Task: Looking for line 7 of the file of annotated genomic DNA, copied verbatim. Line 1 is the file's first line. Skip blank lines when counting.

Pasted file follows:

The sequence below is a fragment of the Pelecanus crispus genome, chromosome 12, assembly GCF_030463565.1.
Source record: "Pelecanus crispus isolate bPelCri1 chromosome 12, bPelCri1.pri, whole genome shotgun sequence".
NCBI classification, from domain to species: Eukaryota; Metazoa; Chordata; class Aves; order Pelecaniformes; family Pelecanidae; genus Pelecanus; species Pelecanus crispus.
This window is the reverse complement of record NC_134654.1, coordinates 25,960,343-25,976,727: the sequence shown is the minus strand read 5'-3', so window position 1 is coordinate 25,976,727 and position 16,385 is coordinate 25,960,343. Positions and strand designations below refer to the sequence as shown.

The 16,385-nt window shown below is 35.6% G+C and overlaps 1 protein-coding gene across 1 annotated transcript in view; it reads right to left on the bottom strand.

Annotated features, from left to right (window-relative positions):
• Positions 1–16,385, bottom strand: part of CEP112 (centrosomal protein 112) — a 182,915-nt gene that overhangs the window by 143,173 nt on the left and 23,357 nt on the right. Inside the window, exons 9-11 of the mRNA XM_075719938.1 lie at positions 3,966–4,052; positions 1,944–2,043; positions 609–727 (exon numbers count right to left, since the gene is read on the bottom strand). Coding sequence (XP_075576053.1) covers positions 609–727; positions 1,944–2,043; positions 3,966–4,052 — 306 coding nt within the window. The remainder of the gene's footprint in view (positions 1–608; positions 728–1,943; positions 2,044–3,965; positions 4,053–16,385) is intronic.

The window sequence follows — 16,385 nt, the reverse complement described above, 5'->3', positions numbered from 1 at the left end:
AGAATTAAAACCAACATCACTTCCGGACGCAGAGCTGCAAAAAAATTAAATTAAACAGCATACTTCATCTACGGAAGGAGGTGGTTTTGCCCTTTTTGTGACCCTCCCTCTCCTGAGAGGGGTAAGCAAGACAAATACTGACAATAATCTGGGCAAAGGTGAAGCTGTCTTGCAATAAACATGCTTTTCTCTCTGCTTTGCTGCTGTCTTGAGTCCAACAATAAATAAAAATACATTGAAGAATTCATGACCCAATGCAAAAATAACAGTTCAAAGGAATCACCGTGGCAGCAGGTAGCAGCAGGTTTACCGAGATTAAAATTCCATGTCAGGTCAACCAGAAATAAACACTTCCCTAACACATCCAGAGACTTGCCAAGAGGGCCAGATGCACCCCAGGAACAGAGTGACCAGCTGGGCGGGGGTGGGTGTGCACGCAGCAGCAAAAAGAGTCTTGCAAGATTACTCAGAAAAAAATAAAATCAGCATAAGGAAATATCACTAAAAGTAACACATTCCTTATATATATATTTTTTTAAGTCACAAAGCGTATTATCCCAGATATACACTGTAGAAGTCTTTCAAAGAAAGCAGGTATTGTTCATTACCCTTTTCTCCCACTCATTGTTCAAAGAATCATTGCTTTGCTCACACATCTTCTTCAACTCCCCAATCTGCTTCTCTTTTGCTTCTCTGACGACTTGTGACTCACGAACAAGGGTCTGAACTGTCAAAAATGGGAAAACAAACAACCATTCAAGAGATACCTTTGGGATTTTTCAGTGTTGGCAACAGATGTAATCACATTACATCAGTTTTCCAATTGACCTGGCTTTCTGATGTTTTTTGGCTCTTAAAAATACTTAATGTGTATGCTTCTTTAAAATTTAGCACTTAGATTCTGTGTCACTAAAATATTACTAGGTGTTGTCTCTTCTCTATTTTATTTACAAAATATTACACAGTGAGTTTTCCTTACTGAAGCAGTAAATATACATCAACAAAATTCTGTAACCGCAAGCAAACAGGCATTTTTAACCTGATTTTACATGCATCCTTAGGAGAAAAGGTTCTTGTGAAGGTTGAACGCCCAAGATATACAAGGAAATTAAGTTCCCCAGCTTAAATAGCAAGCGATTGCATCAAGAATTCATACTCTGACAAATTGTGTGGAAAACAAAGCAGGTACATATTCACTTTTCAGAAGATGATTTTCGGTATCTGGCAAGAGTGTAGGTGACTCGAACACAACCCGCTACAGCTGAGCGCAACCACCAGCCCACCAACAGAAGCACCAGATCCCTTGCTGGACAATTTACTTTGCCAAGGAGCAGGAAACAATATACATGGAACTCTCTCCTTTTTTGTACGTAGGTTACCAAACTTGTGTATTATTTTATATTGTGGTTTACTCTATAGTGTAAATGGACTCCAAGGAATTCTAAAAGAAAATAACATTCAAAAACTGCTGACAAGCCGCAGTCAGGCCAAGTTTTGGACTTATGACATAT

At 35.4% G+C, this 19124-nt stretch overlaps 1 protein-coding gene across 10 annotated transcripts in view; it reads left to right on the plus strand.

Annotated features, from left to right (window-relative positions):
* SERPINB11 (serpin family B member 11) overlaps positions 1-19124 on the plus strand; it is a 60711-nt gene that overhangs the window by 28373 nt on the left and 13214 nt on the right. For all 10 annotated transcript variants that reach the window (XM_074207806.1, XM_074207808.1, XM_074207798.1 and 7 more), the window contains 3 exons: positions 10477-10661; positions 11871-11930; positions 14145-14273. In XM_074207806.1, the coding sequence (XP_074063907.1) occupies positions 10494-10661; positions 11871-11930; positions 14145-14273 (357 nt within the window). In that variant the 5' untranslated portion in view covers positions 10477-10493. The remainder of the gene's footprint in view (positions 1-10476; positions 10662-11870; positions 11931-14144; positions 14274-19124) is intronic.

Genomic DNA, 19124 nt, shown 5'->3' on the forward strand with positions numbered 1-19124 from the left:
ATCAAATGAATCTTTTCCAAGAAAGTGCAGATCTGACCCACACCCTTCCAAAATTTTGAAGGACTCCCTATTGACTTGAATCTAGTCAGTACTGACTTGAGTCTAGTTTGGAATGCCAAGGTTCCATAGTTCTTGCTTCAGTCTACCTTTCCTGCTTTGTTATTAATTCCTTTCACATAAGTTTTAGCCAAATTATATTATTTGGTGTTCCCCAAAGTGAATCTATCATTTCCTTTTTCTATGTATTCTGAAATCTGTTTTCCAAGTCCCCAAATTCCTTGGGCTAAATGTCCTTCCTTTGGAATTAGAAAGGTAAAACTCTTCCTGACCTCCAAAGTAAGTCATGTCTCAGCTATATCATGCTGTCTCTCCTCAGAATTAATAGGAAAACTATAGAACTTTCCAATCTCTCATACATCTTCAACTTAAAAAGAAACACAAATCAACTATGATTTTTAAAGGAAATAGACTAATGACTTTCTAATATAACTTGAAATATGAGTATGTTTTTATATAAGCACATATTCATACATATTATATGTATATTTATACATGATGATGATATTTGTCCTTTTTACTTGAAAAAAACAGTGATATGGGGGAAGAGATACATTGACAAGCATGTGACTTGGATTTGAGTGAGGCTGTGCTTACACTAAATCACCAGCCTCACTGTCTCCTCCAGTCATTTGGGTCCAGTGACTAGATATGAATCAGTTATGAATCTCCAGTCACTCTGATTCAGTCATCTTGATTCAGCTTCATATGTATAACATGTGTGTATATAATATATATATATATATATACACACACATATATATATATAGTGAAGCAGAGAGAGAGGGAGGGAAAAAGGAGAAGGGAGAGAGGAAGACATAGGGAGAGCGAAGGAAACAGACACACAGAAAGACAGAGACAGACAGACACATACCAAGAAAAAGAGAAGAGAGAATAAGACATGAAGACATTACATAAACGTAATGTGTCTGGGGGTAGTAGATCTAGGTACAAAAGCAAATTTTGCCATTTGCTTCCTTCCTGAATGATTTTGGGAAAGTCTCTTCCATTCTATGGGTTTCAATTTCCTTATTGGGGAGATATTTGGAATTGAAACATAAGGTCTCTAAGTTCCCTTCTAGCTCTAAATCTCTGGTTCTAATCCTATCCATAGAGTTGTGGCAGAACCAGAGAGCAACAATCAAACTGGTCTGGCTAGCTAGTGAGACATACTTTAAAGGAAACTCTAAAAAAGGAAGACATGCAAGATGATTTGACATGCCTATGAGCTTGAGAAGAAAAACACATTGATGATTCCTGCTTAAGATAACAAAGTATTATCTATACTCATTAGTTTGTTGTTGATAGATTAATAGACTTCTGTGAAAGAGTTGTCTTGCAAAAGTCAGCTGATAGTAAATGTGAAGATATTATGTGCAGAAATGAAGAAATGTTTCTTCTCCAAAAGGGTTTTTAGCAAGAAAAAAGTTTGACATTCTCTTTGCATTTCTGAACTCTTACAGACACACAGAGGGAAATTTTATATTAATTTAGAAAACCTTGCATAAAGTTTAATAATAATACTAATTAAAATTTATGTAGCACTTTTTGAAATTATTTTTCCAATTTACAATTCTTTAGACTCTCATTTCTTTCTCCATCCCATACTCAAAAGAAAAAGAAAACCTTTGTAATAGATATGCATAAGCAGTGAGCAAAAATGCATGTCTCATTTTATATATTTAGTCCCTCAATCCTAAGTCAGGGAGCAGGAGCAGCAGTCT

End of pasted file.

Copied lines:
• Positions 1–16,385, bottom strand: part of CEP112 (centrosomal protein 112) — a 182,915-nt gene that overhangs the window by 143,173 nt on the left and 23,357 nt on the right. Inside the window, exons 9-11 of the mRNA XM_075719938.1 lie at positions 3,966–4,052; positions 1,944–2,043; positions 609–727 (exon numbers count right to left, since the gene is read on the bottom strand). Coding sequence (XP_075576053.1) covers positions 609–727; positions 1,944–2,043; positions 3,966–4,052 — 306 coding nt within the window. The remainder of the gene's footprint in view (positions 1–608; positions 728–1,943; positions 2,044–3,965; positions 4,053–16,385) is intronic.